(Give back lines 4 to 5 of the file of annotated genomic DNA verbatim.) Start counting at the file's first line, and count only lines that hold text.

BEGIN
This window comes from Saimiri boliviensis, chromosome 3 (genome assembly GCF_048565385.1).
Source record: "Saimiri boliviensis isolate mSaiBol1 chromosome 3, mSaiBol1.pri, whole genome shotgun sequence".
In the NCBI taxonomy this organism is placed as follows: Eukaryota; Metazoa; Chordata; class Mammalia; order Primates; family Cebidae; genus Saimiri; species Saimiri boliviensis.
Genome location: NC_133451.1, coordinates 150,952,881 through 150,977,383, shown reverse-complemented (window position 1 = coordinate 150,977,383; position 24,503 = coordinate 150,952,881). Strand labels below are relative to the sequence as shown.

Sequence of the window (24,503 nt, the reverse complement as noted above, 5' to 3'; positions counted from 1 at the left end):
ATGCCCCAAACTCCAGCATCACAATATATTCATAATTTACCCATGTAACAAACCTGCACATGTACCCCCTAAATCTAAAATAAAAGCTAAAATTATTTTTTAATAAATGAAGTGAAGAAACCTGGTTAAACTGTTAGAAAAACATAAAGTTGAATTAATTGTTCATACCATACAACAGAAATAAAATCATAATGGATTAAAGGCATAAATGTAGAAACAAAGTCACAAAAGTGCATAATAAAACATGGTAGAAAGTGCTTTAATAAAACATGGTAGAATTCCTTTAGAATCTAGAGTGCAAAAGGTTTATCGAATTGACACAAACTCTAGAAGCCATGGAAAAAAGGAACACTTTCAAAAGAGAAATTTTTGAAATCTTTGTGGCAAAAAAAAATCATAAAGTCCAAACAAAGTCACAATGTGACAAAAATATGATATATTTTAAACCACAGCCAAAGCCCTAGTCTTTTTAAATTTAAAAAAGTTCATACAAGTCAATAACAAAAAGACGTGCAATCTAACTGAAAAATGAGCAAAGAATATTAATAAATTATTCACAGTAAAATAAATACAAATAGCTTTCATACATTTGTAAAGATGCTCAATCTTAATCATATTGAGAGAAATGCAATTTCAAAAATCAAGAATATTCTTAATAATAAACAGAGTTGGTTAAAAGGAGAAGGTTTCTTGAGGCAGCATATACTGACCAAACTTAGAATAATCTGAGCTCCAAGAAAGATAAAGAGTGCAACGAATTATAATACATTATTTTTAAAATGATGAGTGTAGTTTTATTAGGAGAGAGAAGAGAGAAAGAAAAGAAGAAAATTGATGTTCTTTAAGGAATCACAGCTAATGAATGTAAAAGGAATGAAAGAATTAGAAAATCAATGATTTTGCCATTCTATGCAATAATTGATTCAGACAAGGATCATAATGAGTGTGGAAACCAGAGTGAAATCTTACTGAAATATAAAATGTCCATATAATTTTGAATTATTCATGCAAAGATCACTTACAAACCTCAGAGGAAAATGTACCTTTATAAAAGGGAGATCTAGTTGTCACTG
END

Genome location: NC_133451.1, coordinates 150,952,881 through 150,977,383, shown reverse-complemented (window position 1 = coordinate 150,977,383; position 24,503 = coordinate 150,952,881). Strand labels below are relative to the sequence as shown.

Sequence of the window (24,503 nt, the reverse complement as noted above, 5' to 3'; positions counted from 1 at the left end):